Microsoft's answer to Apple's iPod is getting negative feedback lately. It turned out some months ago that shared songs, e.g. songs that you transfer to the Zune device of another user, are only available for 3 days or 3 plays before they can't be accessed anymore. It doesn't even matter if the song uses DRM or not;all songs, even your own produced ones, are limited by this.
This was apparently not enough for the usual suspects. Sony, we do love Sony - don't we, and Universal decided to prohibit even this type of sharing for more than 40% of the songs that one could buy on the Zune marketplace. The first question that comes to my mind is why Microsoft is paying Universal roughly $1 for every Zune sold if Universal does not even allow that some of their songs are shared with all the limitations that the Zune player uses to limit them on the device.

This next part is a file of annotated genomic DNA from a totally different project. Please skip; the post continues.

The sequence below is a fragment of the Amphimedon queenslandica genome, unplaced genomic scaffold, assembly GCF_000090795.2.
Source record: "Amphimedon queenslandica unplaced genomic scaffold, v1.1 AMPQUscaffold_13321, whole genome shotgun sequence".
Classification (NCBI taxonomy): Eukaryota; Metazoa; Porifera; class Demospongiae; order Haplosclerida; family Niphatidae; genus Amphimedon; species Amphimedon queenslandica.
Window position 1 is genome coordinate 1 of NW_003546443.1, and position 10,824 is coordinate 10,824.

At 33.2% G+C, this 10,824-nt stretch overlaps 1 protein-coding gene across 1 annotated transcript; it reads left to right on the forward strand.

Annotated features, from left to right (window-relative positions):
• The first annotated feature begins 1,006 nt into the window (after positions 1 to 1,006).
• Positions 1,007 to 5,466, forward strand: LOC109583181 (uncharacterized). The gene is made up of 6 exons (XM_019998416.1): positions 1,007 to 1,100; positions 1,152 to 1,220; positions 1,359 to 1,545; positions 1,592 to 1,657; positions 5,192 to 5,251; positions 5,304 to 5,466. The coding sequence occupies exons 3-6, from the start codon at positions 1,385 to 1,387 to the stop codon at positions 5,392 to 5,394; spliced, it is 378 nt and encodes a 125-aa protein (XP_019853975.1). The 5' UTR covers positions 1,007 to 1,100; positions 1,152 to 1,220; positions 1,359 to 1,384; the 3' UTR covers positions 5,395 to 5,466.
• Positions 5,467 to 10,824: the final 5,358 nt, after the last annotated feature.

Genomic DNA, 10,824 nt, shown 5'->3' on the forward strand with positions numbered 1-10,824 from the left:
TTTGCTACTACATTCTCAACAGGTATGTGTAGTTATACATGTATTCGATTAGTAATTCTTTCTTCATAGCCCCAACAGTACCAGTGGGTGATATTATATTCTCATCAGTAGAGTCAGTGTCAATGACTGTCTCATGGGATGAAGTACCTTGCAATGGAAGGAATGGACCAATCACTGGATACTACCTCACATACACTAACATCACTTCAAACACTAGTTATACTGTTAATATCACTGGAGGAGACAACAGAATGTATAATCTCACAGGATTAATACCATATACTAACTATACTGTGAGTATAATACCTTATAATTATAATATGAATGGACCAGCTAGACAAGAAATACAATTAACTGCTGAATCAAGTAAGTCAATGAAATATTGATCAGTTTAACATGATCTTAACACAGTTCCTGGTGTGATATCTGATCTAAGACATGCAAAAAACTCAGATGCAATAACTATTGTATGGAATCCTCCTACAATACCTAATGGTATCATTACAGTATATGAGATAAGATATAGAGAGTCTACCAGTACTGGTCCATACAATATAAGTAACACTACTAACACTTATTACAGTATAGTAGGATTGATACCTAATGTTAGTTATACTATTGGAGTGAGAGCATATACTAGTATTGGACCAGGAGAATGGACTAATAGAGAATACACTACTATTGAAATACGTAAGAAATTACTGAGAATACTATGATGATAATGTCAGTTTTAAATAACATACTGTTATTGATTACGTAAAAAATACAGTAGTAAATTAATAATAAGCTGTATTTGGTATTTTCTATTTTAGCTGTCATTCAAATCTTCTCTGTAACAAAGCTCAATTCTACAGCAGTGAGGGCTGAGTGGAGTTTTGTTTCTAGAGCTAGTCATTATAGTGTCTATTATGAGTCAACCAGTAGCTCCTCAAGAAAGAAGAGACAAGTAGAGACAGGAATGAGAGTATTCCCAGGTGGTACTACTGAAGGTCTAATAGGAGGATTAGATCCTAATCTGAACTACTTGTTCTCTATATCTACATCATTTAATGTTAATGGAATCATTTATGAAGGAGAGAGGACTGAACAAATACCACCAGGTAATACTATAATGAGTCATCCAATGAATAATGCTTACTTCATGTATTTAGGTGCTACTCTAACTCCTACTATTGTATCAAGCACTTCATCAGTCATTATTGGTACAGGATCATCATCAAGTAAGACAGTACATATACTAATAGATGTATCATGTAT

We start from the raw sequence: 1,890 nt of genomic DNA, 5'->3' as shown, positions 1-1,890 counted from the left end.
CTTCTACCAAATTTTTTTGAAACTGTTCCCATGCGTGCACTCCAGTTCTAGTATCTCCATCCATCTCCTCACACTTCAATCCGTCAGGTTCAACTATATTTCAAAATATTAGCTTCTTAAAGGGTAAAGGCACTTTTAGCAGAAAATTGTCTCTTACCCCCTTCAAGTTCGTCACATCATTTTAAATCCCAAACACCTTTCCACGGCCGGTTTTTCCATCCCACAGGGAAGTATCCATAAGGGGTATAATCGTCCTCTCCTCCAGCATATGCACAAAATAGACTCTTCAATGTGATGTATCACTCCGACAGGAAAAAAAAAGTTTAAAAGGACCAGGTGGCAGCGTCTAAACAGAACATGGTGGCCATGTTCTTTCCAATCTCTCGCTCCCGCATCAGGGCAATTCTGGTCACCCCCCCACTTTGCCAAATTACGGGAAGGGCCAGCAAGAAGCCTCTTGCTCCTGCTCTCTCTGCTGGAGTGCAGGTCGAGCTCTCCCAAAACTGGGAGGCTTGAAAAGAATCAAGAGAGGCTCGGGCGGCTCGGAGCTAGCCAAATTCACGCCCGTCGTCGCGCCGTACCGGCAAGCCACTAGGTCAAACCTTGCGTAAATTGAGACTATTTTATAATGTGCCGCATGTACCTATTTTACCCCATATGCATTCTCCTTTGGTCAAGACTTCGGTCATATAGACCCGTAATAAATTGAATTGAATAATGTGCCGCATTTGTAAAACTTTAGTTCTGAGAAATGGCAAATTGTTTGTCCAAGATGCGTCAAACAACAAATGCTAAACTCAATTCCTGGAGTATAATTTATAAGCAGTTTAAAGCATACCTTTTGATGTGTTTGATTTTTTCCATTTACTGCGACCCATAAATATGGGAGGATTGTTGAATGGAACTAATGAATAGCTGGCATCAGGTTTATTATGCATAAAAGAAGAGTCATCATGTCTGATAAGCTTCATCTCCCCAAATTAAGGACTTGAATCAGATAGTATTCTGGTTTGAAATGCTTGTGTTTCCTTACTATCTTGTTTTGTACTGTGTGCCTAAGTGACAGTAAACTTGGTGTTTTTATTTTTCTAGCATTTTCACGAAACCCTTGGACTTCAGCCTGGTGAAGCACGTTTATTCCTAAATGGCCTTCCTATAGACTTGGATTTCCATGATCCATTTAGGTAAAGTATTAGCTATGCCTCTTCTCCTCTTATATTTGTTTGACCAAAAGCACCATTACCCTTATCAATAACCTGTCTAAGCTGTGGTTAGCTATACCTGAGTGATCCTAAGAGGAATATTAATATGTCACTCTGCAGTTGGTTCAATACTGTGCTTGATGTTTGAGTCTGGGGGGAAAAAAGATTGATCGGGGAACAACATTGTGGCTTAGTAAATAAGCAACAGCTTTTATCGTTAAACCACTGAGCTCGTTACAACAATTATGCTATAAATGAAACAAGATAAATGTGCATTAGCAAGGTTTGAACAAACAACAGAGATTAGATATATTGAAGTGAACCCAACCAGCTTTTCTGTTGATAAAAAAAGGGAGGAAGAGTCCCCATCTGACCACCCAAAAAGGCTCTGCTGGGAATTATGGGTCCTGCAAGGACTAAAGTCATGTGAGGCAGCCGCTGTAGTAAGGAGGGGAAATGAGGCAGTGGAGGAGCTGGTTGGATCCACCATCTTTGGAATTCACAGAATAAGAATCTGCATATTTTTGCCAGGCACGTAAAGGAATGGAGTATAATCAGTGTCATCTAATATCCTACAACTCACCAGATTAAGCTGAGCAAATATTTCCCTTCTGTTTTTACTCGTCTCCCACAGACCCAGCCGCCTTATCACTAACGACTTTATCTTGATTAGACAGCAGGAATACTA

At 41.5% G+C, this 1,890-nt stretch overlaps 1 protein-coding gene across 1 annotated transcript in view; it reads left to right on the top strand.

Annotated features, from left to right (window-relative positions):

This is probably blown out of proportion by the blogging scene at the moment but I think Microsoft should at least have the courtesy to label songs that can't be shared. Zune owners should be made aware of the fact in the shop so that they know if the song they are about to buy can be shared or not.
Record Companies again show that they do not understand the market at all. The sharing feature offers a great way to make other Zune owners aware of songs they may like. If they cannot share songs at all, it is likely that they may not get exposed to it in first place. What this means then? That it is likely that the song won't be purchased.
You know why I bought some CD`s for the first time in years? Because I was able to listen to the whole tune online (ripped it) and offline before I decided to make the purchase. I personally think that they lose money because of the restrictions that they impose on their customers.Advertisement
Ghacks is a technology news blog that was founded in 2005 by Martin Brinkmann. It has since then become one of the most popular tech news sites on the Internet with five authors and regular contributions from freelance writers.